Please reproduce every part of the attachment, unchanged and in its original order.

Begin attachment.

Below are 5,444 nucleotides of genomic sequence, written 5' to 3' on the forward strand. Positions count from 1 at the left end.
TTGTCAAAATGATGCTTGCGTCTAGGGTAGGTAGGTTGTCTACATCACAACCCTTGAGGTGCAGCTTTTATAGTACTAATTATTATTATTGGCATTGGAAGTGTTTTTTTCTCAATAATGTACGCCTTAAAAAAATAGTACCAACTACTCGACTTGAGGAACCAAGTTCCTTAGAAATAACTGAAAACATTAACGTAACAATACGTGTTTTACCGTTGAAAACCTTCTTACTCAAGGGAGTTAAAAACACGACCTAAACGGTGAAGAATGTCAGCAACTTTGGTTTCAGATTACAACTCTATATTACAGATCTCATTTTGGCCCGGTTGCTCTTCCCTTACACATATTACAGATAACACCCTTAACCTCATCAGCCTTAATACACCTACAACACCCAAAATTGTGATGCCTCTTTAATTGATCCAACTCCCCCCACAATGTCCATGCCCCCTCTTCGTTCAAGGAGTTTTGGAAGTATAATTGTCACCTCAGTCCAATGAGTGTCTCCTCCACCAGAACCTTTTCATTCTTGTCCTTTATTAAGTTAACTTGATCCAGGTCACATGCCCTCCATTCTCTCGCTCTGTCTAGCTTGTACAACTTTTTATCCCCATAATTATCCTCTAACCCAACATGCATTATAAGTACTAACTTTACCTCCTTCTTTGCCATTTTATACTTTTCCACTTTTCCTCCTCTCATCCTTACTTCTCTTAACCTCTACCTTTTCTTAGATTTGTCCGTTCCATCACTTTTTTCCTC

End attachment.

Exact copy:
Below are 5,444 nucleotides of genomic sequence, written 5' to 3' on the forward strand. Positions count from 1 at the left end.
TTGTCAAAATGATGCTTGCGTCTAGGGTAGGTAGGTTGTCTACATCACAACCCTTGAGGTGCAGCTTTTATAGTACTAATTATTATTATTGGCATTGGAAGTGTTTTTTTCTCAATAATGTACGCCTTAAAAAAATAGTACCAACTACTCGACTTGAGGAACCAAGTTCCTTAGAAATAACTGAAAACATTAACGTAACAATACGTGTTTTACCGTTGAAAACCTTCTTACTCAAGGGAGTTAAAAACACGACCTAAACGGTGAAGAATGTCAGCAACTTTGGTTTCAGATTACAACTCTATATTACAGATCTCATTTTGGCCCGGTTGCTCTTCCCTTACACATATTACAGATAACACCCTTAACCTCATCAGCCTTAATACACCTACAACACCCAAAATTGTGATGCCTCTTTAATTGATCCAACTCCCCCCACAATGTCCATGCCCCCTCTTCGTTCAAGGAGTTTTGGAAGTATAATTGTCACCTCAGTCCAATGAGTGTCTCCTCCACCAGAACCTTTTCATTCTTGTCCTTTATTAAGTTAACTTGATCCAGGTCACATGCCCTCCATTCTCTCGCTCTGTCTAGCTTGTACAACTTTTTATCCCCATAATTATCCTCTAACCCAACATGCATTATAAGTACTAACTTTACCTCCTTCTTTGCCATTTTATACTTTTCCACTTTTCCTCCTCTCATCCTTACTTCTCTTAACCTCTACCTTTTCTTAGATTTGTCCGTTCCATCACTTTTTTCCTC